The hunchback heuristic: do people associate anger with low status and calmness with high status?

Weerabangsa, Mass Misha'ari (2021) The hunchback heuristic: do people associate anger with low status and calmness with high status? PhD thesis, University of Nottingham.

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Abstract

This thesis proposes the existence of a ‘hunchback heuristic’ (HBH): a tendency to associate members of low status social groups with anger and related behaviours, and members of high status social groups with calmness. A series of experiments were conducted to investigate the existence, boundary conditions, effects and interactions of this novel construct.

Chapter 3 presents three experiments aimed at demonstrating the existence of the HBH, using both direct and indirect measures. The results of this series of experiments provide strong evidence of the expression of the HBH on both the explicit and implicit levels. The second experiment (Chapter 3, Study 1) further demonstrates that the HBH occurs at both inter-group and intra-group levels, and the third (Chapter 3, Study 2) highlights the cumulative effect of multiple co-occurring status hierarchies on the HBH's expression.

Chapter 4 reports two experiments which explore the effect of social identity motives and system legitimacy on the HBH, using a novel minimal groups paradigm through which participants are assigned positions in a constructed status hierarchy. The findings of these two experiments (Chapter 4, Studies 1-2) show that social identity motives have only a limited effect on the HBH, which is further constrained by system legitimacy. Both experiments also demonstrate the independence of the HBH from other biases with clear evidence of its expression under minimal conditions.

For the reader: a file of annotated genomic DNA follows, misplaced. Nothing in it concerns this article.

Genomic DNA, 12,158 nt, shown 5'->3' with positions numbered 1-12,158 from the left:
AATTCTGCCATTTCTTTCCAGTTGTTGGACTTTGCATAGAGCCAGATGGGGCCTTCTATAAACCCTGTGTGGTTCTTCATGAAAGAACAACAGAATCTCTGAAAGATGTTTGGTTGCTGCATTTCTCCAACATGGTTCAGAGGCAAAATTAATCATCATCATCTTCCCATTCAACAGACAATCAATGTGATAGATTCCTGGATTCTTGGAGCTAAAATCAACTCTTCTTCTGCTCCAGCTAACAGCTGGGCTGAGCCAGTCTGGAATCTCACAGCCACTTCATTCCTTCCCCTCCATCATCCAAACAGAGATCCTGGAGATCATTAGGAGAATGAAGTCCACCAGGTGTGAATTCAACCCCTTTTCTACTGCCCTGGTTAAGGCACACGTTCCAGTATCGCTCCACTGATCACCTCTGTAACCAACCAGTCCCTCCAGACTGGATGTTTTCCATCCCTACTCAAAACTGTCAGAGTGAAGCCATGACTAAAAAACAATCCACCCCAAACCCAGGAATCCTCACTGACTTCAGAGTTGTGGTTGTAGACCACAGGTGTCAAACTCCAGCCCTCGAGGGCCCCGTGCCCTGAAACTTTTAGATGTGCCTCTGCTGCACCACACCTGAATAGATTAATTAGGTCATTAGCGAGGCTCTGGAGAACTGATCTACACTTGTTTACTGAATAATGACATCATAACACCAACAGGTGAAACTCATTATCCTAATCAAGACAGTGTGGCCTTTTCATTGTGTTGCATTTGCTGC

Chapter 5 describes a single cross-cultural experiment (Chapter 5, Study 1) which examines the possibilities of a) a cultural component to the HBH and b) frustration playing a role in mediating its activation and expression. The results of this study indicate that the HBH is not affected by cultural differences, and also showcases preliminary evidence that frustration may mediate the relationship(s) between status, anger, and calmness in the HBH.

The overall findings of this thesis point to a real and robust HBH effect, such that low status social groups are consistently associated with anger, and high status social groups with calmness, on both explicit and implicit levels of association. The HBH holds true across intergroup and intragroup status hierarchies, as well as across cultures; however, it appears constrained by system legitimacy, following Spears et al.’s (2001) social reality constraint model. The findings also indicate that the HBH may be mediated by frustration.

Item Type: Thesis (University of Nottingham only) (PhD)
Supervisors: Owuamalam, Chuma
Stuart-Williams, Steve
Keywords: hunchback heuristic, social identity, status hierarchy, system legitimacy, cultural differences
Subjects: B Philosophy. Psychology. Religion > BF Psychology
Faculties/Schools: University of Nottingham, Malaysia > Faculty of Science > School of Psychology
Item ID: 61179
Depositing User: WEERABANGSA, Maas Misha'ari
Date Deposited: 24 Feb 2021 04:40
Last Modified: 24 Feb 2021 04:40
URI: http://eprints.nottingham.ac.uk/id/eprint/61179

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